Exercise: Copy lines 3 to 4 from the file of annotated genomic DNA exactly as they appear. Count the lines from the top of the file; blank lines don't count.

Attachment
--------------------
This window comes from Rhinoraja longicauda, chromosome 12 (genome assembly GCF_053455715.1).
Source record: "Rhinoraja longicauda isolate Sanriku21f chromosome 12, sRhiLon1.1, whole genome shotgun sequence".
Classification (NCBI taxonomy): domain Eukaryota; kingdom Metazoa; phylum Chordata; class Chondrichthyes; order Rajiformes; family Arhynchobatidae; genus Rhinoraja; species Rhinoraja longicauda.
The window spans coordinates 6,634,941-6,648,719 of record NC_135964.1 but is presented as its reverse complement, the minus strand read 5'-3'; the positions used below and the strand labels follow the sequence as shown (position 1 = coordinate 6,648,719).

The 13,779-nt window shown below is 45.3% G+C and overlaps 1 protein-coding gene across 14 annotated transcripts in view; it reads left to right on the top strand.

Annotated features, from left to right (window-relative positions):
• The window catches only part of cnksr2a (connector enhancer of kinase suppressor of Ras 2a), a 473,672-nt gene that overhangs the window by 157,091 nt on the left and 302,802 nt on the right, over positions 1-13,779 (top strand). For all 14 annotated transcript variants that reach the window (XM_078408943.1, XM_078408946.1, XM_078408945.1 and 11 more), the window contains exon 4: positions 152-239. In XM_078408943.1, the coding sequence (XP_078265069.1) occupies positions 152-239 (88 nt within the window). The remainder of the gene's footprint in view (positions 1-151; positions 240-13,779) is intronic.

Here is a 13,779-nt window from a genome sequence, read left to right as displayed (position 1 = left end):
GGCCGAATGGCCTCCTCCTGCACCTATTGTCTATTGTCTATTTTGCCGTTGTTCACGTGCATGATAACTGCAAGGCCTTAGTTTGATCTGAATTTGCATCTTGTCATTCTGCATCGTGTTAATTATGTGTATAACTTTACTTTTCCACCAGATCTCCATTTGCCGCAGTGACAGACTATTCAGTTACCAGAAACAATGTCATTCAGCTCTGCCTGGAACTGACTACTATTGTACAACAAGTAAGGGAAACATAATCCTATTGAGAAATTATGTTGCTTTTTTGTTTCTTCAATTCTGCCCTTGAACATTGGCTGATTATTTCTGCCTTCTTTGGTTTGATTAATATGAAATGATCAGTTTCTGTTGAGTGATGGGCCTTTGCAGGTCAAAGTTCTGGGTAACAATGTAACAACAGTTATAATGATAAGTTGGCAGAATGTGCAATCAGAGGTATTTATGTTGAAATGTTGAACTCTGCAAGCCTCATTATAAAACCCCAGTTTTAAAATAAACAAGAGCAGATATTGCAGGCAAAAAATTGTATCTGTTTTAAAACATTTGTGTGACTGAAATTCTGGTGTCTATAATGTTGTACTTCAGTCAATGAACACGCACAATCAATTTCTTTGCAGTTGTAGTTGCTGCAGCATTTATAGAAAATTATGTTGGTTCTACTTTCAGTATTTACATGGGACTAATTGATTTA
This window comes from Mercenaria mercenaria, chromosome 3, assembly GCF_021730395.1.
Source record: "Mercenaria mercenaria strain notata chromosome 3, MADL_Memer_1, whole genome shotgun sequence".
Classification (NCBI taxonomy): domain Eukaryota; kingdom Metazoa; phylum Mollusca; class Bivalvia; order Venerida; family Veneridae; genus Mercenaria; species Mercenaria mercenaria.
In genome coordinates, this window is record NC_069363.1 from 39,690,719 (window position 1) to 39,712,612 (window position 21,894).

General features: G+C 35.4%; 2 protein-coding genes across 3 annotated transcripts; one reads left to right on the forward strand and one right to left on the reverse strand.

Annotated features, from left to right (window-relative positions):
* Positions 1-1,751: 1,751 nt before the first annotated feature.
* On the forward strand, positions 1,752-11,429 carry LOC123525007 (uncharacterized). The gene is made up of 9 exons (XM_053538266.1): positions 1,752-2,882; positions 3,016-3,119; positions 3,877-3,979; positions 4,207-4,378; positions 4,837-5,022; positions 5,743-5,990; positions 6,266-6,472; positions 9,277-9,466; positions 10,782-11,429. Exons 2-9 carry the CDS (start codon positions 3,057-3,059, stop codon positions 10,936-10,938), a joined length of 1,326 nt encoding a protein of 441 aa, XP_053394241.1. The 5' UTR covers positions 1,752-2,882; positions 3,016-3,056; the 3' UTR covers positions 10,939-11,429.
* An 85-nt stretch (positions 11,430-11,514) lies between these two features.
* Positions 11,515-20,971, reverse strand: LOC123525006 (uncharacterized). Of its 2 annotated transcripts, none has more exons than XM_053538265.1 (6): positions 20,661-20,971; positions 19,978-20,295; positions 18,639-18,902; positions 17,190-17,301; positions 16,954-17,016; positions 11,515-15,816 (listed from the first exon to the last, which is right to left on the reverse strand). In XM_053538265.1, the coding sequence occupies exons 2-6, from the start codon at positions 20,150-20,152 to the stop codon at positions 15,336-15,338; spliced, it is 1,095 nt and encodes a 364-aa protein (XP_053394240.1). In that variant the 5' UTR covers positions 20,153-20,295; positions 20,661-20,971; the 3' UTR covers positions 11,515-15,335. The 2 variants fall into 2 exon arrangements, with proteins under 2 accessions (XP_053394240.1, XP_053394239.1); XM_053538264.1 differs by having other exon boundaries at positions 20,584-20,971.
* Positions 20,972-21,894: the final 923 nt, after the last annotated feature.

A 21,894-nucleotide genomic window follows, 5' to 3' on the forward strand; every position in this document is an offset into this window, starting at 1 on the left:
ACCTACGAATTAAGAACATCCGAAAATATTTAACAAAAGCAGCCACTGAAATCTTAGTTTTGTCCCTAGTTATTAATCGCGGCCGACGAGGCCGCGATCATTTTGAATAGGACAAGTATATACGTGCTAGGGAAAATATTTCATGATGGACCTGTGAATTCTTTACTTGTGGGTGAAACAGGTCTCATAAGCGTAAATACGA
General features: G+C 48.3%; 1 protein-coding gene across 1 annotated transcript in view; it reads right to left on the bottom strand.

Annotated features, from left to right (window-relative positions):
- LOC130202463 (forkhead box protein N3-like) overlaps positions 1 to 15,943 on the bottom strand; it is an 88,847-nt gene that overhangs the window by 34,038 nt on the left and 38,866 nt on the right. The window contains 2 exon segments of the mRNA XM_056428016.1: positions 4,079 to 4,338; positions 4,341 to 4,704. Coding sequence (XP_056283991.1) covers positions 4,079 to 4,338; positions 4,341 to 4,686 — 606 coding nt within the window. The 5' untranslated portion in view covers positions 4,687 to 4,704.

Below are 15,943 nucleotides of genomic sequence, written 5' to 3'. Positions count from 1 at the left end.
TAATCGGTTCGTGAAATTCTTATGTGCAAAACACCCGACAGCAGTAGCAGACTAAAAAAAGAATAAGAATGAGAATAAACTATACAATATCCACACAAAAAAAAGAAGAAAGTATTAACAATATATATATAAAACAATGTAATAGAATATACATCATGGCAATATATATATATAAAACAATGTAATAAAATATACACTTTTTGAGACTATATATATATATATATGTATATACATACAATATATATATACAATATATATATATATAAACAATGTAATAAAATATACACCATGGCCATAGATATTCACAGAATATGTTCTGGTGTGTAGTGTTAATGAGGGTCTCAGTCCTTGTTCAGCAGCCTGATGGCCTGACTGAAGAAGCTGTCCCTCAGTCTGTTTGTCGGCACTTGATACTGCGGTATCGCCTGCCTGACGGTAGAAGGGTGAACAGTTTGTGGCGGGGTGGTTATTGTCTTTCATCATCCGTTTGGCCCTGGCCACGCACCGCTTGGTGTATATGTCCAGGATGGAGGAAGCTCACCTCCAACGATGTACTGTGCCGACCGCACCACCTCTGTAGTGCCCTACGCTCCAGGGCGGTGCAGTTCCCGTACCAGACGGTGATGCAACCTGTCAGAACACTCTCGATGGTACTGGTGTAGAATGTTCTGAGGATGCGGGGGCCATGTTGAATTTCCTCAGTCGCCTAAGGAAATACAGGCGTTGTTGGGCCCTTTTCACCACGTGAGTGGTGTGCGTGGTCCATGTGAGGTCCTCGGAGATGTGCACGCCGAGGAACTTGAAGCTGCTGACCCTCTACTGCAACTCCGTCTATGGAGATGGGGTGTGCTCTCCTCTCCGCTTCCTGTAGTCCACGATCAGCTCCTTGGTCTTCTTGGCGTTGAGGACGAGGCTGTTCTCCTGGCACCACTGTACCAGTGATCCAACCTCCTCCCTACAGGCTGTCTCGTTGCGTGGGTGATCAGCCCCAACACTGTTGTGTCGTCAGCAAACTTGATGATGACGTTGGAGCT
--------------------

Classification (NCBI taxonomy): domain Eukaryota; kingdom Metazoa; phylum Chordata; class Chondrichthyes; order Rajiformes; family Arhynchobatidae; genus Rhinoraja; species Rhinoraja longicauda.
The window spans coordinates 6,634,941-6,648,719 of record NC_135964.1 but is presented as its reverse complement, the minus strand read 5'-3'; the positions used below and the strand labels follow the sequence as shown (position 1 = coordinate 6,648,719).